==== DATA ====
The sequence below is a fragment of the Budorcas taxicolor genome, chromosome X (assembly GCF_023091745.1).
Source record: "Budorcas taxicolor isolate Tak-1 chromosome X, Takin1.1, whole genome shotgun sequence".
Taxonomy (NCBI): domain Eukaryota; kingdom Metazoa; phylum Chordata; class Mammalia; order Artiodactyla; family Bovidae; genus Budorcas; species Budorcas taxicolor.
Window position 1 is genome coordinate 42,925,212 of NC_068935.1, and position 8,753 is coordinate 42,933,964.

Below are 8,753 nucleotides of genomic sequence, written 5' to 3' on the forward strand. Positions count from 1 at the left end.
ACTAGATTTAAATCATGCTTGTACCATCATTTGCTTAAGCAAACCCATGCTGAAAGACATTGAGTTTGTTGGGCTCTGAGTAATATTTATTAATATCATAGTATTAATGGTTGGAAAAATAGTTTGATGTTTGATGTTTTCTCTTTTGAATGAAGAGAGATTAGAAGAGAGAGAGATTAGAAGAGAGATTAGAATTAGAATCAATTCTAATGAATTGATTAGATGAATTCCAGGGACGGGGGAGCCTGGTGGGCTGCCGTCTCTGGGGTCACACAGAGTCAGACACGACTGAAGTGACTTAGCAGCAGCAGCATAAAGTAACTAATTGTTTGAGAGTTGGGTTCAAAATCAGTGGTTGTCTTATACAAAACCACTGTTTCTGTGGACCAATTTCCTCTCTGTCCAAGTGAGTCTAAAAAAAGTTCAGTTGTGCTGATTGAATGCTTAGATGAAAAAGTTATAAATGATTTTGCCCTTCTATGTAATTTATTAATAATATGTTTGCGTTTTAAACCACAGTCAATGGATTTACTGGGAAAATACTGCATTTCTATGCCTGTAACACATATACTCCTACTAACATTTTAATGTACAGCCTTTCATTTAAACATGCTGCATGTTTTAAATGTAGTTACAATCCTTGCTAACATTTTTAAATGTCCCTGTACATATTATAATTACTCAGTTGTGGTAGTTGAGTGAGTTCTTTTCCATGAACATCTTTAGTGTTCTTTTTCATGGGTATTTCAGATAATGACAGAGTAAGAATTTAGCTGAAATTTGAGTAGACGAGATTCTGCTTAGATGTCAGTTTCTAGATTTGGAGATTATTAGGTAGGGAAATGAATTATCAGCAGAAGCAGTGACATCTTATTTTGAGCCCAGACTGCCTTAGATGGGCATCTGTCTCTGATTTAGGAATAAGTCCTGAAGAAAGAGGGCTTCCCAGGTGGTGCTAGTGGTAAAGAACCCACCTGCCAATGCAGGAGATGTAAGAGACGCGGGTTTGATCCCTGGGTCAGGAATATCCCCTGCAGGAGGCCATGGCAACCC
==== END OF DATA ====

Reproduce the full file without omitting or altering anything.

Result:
The sequence below is a fragment of the Budorcas taxicolor genome, chromosome X (assembly GCF_023091745.1).
Source record: "Budorcas taxicolor isolate Tak-1 chromosome X, Takin1.1, whole genome shotgun sequence".
Taxonomy (NCBI): domain Eukaryota; kingdom Metazoa; phylum Chordata; class Mammalia; order Artiodactyla; family Bovidae; genus Budorcas; species Budorcas taxicolor.
Window position 1 is genome coordinate 42,925,212 of NC_068935.1, and position 8,753 is coordinate 42,933,964.

Below are 8,753 nucleotides of genomic sequence, written 5' to 3' on the forward strand. Positions count from 1 at the left end.
ACTAGATTTAAATCATGCTTGTACCATCATTTGCTTAAGCAAACCCATGCTGAAAGACATTGAGTTTGTTGGGCTCTGAGTAATATTTATTAATATCATAGTATTAATGGTTGGAAAAATAGTTTGATGTTTGATGTTTTCTCTTTTGAATGAAGAGAGATTAGAAGAGAGAGAGATTAGAAGAGAGATTAGAATTAGAATCAATTCTAATGAATTGATTAGATGAATTCCAGGGACGGGGGAGCCTGGTGGGCTGCCGTCTCTGGGGTCACACAGAGTCAGACACGACTGAAGTGACTTAGCAGCAGCAGCATAAAGTAACTAATTGTTTGAGAGTTGGGTTCAAAATCAGTGGTTGTCTTATACAAAACCACTGTTTCTGTGGACCAATTTCCTCTCTGTCCAAGTGAGTCTAAAAAAAGTTCAGTTGTGCTGATTGAATGCTTAGATGAAAAAGTTATAAATGATTTTGCCCTTCTATGTAATTTATTAATAATATGTTTGCGTTTTAAACCACAGTCAATGGATTTACTGGGAAAATACTGCATTTCTATGCCTGTAACACATATACTCCTACTAACATTTTAATGTACAGCCTTTCATTTAAACATGCTGCATGTTTTAAATGTAGTTACAATCCTTGCTAACATTTTTAAATGTCCCTGTACATATTATAATTACTCAGTTGTGGTAGTTGAGTGAGTTCTTTTCCATGAACATCTTTAGTGTTCTTTTTCATGGGTATTTCAGATAATGACAGAGTAAGAATTTAGCTGAAATTTGAGTAGACGAGATTCTGCTTAGATGTCAGTTTCTAGATTTGGAGATTATTAGGTAGGGAAATGAATTATCAGCAGAAGCAGTGACATCTTATTTTGAGCCCAGACTGCCTTAGATGGGCATCTGTCTCTGATTTAGGAATAAGTCCTGAAGAAAGAGGGCTTCCCAGGTGGTGCTAGTGGTAAAGAACCCACCTGCCAATGCAGGAGATGTAAGAGACGCGGGTTTGATCCCTGGGTCAGGAATATCCCCTGCAGGAGGCCATGGCAACCC